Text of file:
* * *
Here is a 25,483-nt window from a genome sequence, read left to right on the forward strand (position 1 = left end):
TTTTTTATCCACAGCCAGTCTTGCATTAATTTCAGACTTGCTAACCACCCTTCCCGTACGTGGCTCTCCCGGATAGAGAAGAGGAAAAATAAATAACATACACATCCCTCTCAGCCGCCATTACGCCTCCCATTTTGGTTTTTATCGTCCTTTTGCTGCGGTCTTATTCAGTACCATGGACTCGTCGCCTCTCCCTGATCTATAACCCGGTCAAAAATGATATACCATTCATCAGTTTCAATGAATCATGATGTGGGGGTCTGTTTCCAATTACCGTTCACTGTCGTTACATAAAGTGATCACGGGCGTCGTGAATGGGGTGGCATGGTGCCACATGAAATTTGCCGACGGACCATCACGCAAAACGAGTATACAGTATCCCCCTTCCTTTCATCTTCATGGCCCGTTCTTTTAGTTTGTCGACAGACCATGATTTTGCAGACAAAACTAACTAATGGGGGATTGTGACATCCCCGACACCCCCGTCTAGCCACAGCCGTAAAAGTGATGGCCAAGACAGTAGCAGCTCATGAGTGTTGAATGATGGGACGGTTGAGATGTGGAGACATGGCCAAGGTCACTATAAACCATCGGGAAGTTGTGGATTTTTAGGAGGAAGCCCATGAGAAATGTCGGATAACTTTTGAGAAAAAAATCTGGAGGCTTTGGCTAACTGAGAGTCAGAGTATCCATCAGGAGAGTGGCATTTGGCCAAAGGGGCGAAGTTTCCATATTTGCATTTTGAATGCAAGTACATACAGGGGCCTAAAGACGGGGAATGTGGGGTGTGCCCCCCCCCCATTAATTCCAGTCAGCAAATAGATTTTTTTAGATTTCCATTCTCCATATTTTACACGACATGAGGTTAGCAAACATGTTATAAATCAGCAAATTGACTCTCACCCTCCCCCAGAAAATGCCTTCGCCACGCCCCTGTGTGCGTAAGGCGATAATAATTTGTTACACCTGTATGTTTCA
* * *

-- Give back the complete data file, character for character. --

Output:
Here is a 25,483-nt window from a genome sequence, read left to right on the forward strand (position 1 = left end):
TTTTTTATCCACAGCCAGTCTTGCATTAATTTCAGACTTGCTAACCACCCTTCCCGTACGTGGCTCTCCCGGATAGAGAAGAGGAAAAATAAATAACATACACATCCCTCTCAGCCGCCATTACGCCTCCCATTTTGGTTTTTATCGTCCTTTTGCTGCGGTCTTATTCAGTACCATGGACTCGTCGCCTCTCCCTGATCTATAACCCGGTCAAAAATGATATACCATTCATCAGTTTCAATGAATCATGATGTGGGGGTCTGTTTCCAATTACCGTTCACTGTCGTTACATAAAGTGATCACGGGCGTCGTGAATGGGGTGGCATGGTGCCACATGAAATTTGCCGACGGACCATCACGCAAAACGAGTATACAGTATCCCCCTTCCTTTCATCTTCATGGCCCGTTCTTTTAGTTTGTCGACAGACCATGATTTTGCAGACAAAACTAACTAATGGGGGATTGTGACATCCCCGACACCCCCGTCTAGCCACAGCCGTAAAAGTGATGGCCAAGACAGTAGCAGCTCATGAGTGTTGAATGATGGGACGGTTGAGATGTGGAGACATGGCCAAGGTCACTATAAACCATCGGGAAGTTGTGGATTTTTAGGAGGAAGCCCATGAGAAATGTCGGATAACTTTTGAGAAAAAAATCTGGAGGCTTTGGCTAACTGAGAGTCAGAGTATCCATCAGGAGAGTGGCATTTGGCCAAAGGGGCGAAGTTTCCATATTTGCATTTTGAATGCAAGTACATACAGGGGCCTAAAGACGGGGAATGTGGGGTGTGCCCCCCCCCCATTAATTCCAGTCAGCAAATAGATTTTTTTAGATTTCCATTCTCCATATTTTACACGACATGAGGTTAGCAAACATGTTATAAATCAGCAAATTGACTCTCACCCTCCCCCAGAAAATGCCTTCGCCACGCCCCTGTGTGCGTAAGGCGATAATAATTTGTTACACCTGTATGTTTCA